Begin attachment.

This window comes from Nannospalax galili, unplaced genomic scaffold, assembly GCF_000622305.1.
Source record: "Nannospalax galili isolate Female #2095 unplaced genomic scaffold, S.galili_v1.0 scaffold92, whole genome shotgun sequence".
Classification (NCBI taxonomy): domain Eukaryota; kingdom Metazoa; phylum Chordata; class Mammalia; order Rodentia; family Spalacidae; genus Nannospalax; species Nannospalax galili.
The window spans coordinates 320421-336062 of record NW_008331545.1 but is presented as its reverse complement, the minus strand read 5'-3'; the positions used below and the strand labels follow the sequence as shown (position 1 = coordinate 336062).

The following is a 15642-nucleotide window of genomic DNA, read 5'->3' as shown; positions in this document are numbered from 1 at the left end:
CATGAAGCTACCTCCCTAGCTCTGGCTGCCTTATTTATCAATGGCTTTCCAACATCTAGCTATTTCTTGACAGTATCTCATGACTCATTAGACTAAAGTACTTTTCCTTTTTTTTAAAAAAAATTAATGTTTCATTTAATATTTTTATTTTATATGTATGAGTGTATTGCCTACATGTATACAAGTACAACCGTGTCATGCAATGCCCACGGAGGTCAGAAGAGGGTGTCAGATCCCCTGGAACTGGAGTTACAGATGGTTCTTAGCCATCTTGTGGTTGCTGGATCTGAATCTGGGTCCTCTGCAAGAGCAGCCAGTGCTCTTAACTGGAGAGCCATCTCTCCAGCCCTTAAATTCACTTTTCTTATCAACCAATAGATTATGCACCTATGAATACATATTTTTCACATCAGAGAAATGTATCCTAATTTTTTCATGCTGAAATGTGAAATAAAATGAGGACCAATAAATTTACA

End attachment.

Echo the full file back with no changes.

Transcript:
This window comes from Nannospalax galili, unplaced genomic scaffold, assembly GCF_000622305.1.
Source record: "Nannospalax galili isolate Female #2095 unplaced genomic scaffold, S.galili_v1.0 scaffold92, whole genome shotgun sequence".
Classification (NCBI taxonomy): domain Eukaryota; kingdom Metazoa; phylum Chordata; class Mammalia; order Rodentia; family Spalacidae; genus Nannospalax; species Nannospalax galili.
The window spans coordinates 320421-336062 of record NW_008331545.1 but is presented as its reverse complement, the minus strand read 5'-3'; the positions used below and the strand labels follow the sequence as shown (position 1 = coordinate 336062).

The following is a 15642-nucleotide window of genomic DNA, read 5'->3' as shown; positions in this document are numbered from 1 at the left end:
CATGAAGCTACCTCCCTAGCTCTGGCTGCCTTATTTATCAATGGCTTTCCAACATCTAGCTATTTCTTGACAGTATCTCATGACTCATTAGACTAAAGTACTTTTCCTTTTTTTTAAAAAAAATTAATGTTTCATTTAATATTTTTATTTTATATGTATGAGTGTATTGCCTACATGTATACAAGTACAACCGTGTCATGCAATGCCCACGGAGGTCAGAAGAGGGTGTCAGATCCCCTGGAACTGGAGTTACAGATGGTTCTTAGCCATCTTGTGGTTGCTGGATCTGAATCTGGGTCCTCTGCAAGAGCAGCCAGTGCTCTTAACTGGAGAGCCATCTCTCCAGCCCTTAAATTCACTTTTCTTATCAACCAATAGATTATGCACCTATGAATACATATTTTTCACATCAGAGAAATGTATCCTAATTTTTTCATGCTGAAATGTGAAATAAAATGAGGACCAATAAATTTACA